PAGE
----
4. Actually, the Sad Puppies pretty much shut everything down after their fourth round, two years ago. They proved their point (A subtle one missed was that every year they actually took the suggestions their opponents made, “If you only did this, it would be different.” and it wasn’t.). Everything going wrong with the Hugos since then have nothing to do with the puppies, except for perhaps fighting with their shadow.

    Statistically, others have analyzed the data from Publisher’s Weekly and found that if anything publishing is biased TOWARDS female authors. Although there is a larger pool of submissions from male authors, their rejection rate is much much higher. That there is a supermajority of female editors in Publishing may or may not have something to do with that.

    Another interesting statistic, now that the voting results have been released, is that there were fewer total votes cast for Best Novel than there were “No Award” votes cast in 2015. Same in other categories. Which brings up the question, where did all those voters go?


  5. What about the rest of us? I’m not sure I am part of “the rest of us.”
    If you enjoy SF/F in any medium, as a reader, viewer, writer, then you are “the rest of us.” You do not have to a TruFen, or Fan (capitol letter) to be a fan of the genre. Anyone who tries to say otherwise is a snob.

    For what it is worth: Sad Puppies has not been active in two years. All of the lead Puppies have moved on to other things – like writing good stroies. Larry Corriea ran it for two years in an effort to prove a bias. Brad Torgersen ran it for one year (SP- III) trying desperately to promote works that were good stories, not just nominated for what the author and/or character was. Kate Paulk ran it the last year (SP- IV). Kate’s SPIV was one of the most open recommendation lists I’ve ever seen. She took suggestions from anyone who wanted to add a title then posted a tally at the end. Sad Puppies V never happened. Sarah Hoyt was going to run it but life got in the way. There is no more Official Sad Puppies.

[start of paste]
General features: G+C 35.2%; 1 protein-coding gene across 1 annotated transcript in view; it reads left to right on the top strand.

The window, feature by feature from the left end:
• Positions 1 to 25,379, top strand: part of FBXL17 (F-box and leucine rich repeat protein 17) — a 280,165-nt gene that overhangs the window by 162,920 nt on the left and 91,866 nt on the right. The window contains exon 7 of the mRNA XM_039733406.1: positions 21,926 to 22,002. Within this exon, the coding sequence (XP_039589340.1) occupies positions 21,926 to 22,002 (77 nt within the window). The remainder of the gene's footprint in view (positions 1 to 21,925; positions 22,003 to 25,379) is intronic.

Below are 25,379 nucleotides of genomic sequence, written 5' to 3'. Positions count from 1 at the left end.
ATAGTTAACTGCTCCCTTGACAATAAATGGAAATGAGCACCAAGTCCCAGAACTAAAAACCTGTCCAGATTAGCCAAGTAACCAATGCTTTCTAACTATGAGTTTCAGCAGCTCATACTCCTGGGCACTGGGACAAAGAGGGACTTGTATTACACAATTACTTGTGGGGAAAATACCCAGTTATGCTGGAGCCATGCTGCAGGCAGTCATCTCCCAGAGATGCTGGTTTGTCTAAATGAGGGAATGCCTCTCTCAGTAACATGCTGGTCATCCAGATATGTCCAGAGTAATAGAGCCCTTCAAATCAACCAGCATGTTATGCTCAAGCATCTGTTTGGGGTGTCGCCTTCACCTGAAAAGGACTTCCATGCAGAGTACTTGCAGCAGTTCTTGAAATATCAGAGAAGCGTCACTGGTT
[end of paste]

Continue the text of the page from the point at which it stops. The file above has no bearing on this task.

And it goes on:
The other group was Rabid Puppies. They were not part of Sad Puppies – ever. Their agenda was completely different. For the most part, the membership in the groups did not overlap.

    In all my years as a SF fan I had never known how the Hugos were nominated and voted on. I knew it had something to do with WorldCon and figured it was something that I, a normal fan, could never partake in. It was through Brad’s SPIII that I learned: All you have to do is registers on the website, pay a “nominal” fee for a “Supporting Membership” and bingo you can nominate and vote. (Why oh why was this not common knowledge?)

    Just food for thought: Everyone still railing at Sad Puppies is railing at ghosts.


    • And now there’s Comicsgate which seems to possess the same dynamic. The really disturbing part is that relative to both the Sad Puppies and Comicsgate, the pundits on the other side of the aisle, the more vocal ones at least, think that the whole purpose is to keep SF/F and comic books in the sole possession of conservative, white, religious males, yet the people I’ve talked to who are involved say their intent is only to make sure that our voice isn’t edged out. In some sense, we’re the more inclusive folks, not the anti-Sad Puppies (for lack of a better term) since we want to include *everyone*.

      Liked by 1 person